I decided to explore a final project that is closer to my TMG research topic. At TMG I have been exploring how to embed piezoelectrics in thin sheets (paper, mylar, PET film) turning them into vibro-acoustic surfaces that have the capability to act like a vibration sensor, microphone and even ultrasonic imaging device.
Based on this idea as my final project I want to create a thin film that can be a bidrectional vibration input/output device. A material that has the capability to 'hear' and 'speak'.
I want my final device to be simply a piece of sheet material, either paper or thin film that can be used to record and playback audio (sheet input and output). Ideally even the electronics should be embedded into the material (directly having the electronics glued to paper with circuit printed).
The final interaction of my project will be to have two pieces of sheet material (ideally paper), one as an acoustic sensor and one as an acoustic speaker. You speak into one and your voice can be heard into the other. For this I have split my project in multiple components.
Use the links above to navigate through in depth documentation of the project.
Access project files here:Thin Film Microphone Source Files
I built a sensitive microphone out of piezoelectric thin film and mylar. I used analog electronics to condition the signal from the piezoelectric sensor (noise filtering, amplification and sampling) and created the prototype of thin film microphones.
There has been work in using piezoelectric sensors as contact microphones in music production and in HCI (for touch detection and localization). Crystal microphones are also well known and common in music production. This project proposes a new approach by creating thin film sheets that have piezoelectric sensors with high sensitivity and flat frequency response.
I designed a analog / digital circuit board to condition the signal of the piezoelectric sensor, a pipeline for sampling and aquiring the signal using a SAMD11 microcontroller. An interface to visualize the sound in real time well as a stand and enclosure to package the demo.
To build this project I used SRM-20 PCB Milling machine with Mods software. I designed the boards in Eagle and used ICs from different suppliers (AD8226, TLV2374, SAMD11). The board enclosure was deigned in Fusion and 3D Printed in a Prusa FDM printer. The piezoelectric sensors were sourced directly from Measurements Specialities (I attempted printing my own piezoelectric sensors during input week but the attempts failed to give a good response). The film stand was designed in Fusion and laser cut.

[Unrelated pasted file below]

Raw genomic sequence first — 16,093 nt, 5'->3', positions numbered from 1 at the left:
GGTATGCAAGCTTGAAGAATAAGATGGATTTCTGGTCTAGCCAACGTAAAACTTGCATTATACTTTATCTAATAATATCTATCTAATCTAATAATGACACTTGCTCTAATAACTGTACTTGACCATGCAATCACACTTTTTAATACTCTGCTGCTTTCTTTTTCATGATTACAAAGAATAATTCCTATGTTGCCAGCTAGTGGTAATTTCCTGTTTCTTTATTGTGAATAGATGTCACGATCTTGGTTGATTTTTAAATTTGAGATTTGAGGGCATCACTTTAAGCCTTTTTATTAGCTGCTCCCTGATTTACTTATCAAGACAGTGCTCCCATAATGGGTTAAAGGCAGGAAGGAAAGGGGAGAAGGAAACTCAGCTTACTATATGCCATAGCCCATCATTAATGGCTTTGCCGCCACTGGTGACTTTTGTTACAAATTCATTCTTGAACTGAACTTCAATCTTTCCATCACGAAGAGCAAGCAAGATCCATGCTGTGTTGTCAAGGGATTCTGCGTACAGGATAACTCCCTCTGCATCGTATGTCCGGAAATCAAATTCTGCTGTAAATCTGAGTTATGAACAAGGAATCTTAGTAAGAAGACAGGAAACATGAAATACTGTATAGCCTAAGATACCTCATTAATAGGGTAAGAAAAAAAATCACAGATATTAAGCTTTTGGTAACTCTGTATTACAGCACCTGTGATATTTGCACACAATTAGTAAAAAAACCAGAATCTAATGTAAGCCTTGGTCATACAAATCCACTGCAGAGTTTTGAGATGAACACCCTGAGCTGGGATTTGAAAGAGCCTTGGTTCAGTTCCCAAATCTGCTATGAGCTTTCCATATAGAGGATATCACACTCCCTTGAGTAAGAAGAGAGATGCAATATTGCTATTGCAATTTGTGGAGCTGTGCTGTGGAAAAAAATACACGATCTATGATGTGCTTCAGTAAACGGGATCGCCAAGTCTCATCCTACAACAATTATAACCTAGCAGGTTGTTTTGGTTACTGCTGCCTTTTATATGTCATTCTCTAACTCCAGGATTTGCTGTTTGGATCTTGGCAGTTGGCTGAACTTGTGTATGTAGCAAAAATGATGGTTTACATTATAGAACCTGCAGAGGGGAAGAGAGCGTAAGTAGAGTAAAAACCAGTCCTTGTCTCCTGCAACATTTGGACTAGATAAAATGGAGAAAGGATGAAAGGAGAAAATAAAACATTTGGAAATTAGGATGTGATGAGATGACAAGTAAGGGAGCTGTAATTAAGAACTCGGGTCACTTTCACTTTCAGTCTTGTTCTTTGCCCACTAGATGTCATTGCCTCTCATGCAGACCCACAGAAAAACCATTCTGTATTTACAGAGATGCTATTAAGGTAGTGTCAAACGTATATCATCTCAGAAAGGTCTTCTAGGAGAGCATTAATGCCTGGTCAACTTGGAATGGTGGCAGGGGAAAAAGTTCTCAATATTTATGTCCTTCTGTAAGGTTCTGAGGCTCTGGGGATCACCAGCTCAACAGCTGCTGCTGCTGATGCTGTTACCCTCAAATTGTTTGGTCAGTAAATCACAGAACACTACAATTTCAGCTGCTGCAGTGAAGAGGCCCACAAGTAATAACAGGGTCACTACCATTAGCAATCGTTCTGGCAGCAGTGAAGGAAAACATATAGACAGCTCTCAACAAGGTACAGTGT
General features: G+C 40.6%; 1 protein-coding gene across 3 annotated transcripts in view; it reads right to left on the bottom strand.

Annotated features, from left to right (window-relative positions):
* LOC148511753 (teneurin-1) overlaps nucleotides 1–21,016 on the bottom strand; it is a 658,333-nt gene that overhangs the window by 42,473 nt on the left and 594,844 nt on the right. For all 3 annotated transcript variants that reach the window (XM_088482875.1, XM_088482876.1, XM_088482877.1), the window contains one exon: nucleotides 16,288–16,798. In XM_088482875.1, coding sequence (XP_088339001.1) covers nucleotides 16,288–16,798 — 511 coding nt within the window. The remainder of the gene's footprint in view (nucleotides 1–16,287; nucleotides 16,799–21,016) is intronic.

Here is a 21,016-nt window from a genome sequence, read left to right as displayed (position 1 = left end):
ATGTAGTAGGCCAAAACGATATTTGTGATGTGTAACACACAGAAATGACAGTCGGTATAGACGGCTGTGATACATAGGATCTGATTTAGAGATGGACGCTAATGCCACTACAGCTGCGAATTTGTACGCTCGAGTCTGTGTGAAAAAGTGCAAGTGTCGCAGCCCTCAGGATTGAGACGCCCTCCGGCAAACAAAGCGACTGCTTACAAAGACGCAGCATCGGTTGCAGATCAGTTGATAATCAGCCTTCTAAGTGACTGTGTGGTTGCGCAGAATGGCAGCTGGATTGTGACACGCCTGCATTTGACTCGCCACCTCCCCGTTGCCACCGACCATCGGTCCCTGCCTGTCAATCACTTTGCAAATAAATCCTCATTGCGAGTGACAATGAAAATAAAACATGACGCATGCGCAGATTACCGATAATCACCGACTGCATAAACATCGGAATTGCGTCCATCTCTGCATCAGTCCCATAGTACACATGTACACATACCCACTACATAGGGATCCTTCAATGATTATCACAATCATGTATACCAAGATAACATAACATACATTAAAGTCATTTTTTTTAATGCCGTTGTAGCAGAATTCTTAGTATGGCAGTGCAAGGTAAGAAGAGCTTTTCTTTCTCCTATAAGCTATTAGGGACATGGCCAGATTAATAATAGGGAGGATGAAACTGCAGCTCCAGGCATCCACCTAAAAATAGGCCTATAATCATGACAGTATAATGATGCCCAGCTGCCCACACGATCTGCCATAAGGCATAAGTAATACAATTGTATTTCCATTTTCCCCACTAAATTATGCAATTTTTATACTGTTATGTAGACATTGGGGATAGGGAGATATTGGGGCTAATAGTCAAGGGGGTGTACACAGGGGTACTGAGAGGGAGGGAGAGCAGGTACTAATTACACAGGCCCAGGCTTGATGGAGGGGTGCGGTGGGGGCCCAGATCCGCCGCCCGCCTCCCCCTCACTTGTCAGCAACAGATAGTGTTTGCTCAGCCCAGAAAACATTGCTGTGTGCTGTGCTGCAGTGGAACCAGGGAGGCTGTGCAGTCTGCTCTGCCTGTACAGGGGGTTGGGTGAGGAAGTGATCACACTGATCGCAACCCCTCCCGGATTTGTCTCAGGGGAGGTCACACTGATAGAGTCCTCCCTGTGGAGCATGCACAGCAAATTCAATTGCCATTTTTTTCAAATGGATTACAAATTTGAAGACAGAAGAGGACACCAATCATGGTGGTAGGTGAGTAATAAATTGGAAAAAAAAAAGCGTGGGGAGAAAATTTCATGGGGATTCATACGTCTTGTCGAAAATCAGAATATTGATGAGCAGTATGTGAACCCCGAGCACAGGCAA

Most of the components for the board were sourced from Digikey, printing filament and perspex for stand were provided by my department.
The bulk of the spend on my project is around the sensor, op amps and microcontroller, the rest of the materials for the frame, enclosure and thin film were sourced from scraps in Media Lab.
For conditioning the signal I designed and built an analog electronic circuit with gain and filter stages, for sampling I implemented a ADC using SAMD11 chip. For the fabrication of the board I used milling machine and hand soldering. For the fabrication of the sensor I used thin lamination. For the fabrication of the stands I used 3D printing and laser cutting.
My main question was, could I create a microphone embedded in thin film sheet. Although my experiments to actually print the sensor on to thin film failed, the off the shelf sensor demonstrates that thin film microphones are possible to be built and it's a very strong pointer to the next step in my research that is to focus on the sensor printing.
My main goals for evaluating the sensor were: sensibility, signal to noise ration and frequency response. I didn't do any formal characterization of the sensor given time constraints but I am pretty satisfied with the result, the sensor sounds very flat in frequency response, I can make it incredibly sensible by tweaking the gains and I managed to get rid of almost all noise due to shielding, filtering strategy on electronics and running of the sensor from a battery
This project demonstrates that we can use thin sheet material for acoustic sensing in space, given it's form factor and possibility of printing the acoustic sensor directly into the material it builds on research in acoustic sensing by contributing with 'thin film' approach to building large microphone arrays.